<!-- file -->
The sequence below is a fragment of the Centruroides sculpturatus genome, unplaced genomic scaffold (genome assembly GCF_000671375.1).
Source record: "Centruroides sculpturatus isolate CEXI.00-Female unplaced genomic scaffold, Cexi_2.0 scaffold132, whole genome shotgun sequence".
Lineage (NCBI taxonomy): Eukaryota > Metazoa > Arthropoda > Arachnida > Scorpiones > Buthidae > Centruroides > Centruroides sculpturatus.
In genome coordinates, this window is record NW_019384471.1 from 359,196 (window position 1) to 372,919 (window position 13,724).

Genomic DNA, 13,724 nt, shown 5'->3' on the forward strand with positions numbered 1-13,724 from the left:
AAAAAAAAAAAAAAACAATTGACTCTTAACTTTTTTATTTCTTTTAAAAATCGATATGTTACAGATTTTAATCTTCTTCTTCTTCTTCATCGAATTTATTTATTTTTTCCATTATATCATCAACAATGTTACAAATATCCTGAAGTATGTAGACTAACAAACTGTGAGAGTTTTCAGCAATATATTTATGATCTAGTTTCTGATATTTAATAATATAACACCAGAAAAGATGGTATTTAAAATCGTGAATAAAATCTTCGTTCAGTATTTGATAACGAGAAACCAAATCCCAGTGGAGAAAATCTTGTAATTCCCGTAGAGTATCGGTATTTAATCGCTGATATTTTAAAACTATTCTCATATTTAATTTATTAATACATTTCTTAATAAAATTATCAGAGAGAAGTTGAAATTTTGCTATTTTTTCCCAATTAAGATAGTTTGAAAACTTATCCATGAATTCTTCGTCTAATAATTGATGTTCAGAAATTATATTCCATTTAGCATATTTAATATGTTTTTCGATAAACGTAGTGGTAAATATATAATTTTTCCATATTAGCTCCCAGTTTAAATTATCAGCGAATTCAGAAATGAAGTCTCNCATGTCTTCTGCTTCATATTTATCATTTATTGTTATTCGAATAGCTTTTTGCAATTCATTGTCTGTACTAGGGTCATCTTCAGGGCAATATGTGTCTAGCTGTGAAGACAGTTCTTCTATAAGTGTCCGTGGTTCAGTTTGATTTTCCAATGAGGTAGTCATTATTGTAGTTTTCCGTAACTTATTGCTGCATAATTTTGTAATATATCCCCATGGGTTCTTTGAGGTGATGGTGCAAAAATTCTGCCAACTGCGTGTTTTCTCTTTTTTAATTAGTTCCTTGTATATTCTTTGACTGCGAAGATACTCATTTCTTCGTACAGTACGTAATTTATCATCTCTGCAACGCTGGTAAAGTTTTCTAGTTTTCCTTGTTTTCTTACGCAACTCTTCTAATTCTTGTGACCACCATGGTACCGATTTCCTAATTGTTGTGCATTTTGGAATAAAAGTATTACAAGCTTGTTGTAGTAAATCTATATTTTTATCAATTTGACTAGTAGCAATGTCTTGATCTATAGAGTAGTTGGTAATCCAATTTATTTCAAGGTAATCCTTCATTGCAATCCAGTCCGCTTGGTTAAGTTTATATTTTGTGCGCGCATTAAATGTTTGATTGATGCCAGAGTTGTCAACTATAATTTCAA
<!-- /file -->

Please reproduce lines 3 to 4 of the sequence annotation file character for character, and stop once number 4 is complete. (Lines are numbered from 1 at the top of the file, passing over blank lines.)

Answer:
Lineage (NCBI taxonomy): Eukaryota > Metazoa > Arthropoda > Arachnida > Scorpiones > Buthidae > Centruroides > Centruroides sculpturatus.
In genome coordinates, this window is record NW_019384471.1 from 359,196 (window position 1) to 372,919 (window position 13,724).